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Officials: COVID-19 patient attended Home and Garden Show, but risk to others low

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FORT WAYNE, Ind. (WPTA21) - An individual diagnosed with the COVID-19 coronavirus attended the recent Fort Wayne Home and Garden Show, creating what local health officials are calling a "low-risk exposure" situation.

The patient was among the first in the state to return a "presumptive positive" test result -- meaning the person is strongly believed to have contracted the virus.

RELATED: Parkview Health offering free COVID-19 phone screening

The individual spent "a limited amount of time" at the show at the Allen County War Memorial Coliseum on Feb. 27, the Allen County Health Department said late Wednesday afternoon.

“With the novel coronavirus COVID-19 declared a pandemic by the World Health Organization today, low-risk exposures like this will likely occur throughout the community for the next several months.” said Allen County Health Commissioner Dr. Deb McMahan. “Community members should take precautions collectively to protect themselves and others by washing hands frequently, monitoring themselves for symptoms and avoiding work and public gatherings when sick.”

Memorial Coliseum general manager Randy Brown said his staff has been utilizing increased cleaning efforts and provided hand sanitizer stations at events since COVID-19 became more widespread issue earlier this year. People who have attended events at the Coliseum since Feb. 27 are not at increased risk of exposure.

Incubation for COVID-19 can run 14 days, and symptoms typically show up by Day 5. Health officials say it is most likely anyone infected from this particular exposure would already be exhibiting those symptoms.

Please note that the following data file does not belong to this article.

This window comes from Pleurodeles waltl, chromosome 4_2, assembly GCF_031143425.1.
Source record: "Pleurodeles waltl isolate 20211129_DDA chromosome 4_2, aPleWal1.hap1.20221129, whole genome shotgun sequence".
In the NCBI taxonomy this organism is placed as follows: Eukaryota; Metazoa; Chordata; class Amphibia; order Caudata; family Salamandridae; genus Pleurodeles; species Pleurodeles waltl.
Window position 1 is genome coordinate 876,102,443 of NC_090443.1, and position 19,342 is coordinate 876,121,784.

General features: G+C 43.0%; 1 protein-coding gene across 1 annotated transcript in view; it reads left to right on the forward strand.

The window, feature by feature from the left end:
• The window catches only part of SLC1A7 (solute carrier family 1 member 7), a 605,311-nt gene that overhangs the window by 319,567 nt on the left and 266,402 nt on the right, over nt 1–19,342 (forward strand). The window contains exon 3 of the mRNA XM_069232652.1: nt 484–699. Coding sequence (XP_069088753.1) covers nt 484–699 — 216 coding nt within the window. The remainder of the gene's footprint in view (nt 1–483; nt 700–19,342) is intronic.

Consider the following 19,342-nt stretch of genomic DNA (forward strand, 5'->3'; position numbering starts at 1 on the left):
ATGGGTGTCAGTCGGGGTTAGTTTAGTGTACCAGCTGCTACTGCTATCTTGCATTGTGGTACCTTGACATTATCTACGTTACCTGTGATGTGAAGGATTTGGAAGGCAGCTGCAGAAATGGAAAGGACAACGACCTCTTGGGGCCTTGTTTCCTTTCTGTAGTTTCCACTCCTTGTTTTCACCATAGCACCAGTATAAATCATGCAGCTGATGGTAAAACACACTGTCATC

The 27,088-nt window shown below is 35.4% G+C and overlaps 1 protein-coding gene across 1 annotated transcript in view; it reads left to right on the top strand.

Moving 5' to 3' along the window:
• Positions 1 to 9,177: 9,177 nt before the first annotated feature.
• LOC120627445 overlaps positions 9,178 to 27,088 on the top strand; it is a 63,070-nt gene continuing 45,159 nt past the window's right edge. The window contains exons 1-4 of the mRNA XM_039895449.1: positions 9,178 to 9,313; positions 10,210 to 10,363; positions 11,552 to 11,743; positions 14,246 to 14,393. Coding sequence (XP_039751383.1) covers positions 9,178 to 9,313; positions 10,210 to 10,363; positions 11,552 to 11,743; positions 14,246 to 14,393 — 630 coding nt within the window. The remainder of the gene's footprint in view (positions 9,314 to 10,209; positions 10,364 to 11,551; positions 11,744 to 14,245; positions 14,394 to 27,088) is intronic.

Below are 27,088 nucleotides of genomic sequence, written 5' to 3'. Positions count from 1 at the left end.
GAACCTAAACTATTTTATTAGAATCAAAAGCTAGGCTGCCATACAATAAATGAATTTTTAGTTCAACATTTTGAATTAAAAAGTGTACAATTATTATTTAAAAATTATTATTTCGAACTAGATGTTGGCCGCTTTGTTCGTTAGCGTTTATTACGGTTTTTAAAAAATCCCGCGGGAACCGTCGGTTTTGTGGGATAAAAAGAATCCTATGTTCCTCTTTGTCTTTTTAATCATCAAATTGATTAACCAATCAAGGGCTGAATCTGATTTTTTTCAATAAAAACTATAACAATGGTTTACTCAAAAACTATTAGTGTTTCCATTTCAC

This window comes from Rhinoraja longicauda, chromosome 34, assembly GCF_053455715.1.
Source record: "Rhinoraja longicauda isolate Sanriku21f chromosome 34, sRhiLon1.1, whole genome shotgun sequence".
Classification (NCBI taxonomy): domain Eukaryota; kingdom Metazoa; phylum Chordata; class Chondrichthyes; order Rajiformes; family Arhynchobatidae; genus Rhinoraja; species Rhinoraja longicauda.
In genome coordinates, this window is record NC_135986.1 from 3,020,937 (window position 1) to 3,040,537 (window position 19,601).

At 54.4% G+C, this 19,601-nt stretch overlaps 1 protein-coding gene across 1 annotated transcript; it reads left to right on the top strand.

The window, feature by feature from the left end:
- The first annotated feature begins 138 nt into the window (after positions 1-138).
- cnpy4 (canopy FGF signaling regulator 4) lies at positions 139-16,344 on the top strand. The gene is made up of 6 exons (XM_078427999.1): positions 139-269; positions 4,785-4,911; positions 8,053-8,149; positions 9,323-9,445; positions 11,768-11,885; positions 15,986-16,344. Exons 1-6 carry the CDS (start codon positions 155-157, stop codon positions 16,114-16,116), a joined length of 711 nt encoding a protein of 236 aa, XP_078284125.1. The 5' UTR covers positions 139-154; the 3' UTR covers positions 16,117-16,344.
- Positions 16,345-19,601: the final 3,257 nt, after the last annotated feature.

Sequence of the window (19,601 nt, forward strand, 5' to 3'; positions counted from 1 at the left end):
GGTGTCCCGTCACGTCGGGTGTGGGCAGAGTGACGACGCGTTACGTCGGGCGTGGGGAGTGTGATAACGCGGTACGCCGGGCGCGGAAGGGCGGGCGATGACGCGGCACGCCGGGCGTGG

The official incubation period in this particular case ends Thursday.

The Department recommends the following to February 27 Fort Wayne Home and Garden Show visitors:

  • Go about routine activities like working or going to school, but through March 12 watch for the development of symptoms like fever, cough, sore throat and shortness of breath.
  • Take your temperature twice a day and track the results through March 12. If you develop a fever of 100 degrees Fahrenheit or higher AND a cough, call your family doctor who will determine your best course of action. DO NOT go to an emergency room unless you are also having chest pain and/or shortness of breath or other emergent issue.
  • When you call the doctor, be prepared with the date you think you were exposed, your symptoms, any chronic health problems you may have (like heart or lung disease, diabetes, etc.) and have a list of your medications readily available. If you work in a setting with many people or vulnerable populations like the sick or elderly, please let your provider know. 

Jonathan Shelley

Jonathan Shelley is the news director at WPTA TV, which he joined in 2016 following nine years in a similar role in New Orleans and previous news management positions in Oklahoma City and Las Vegas.

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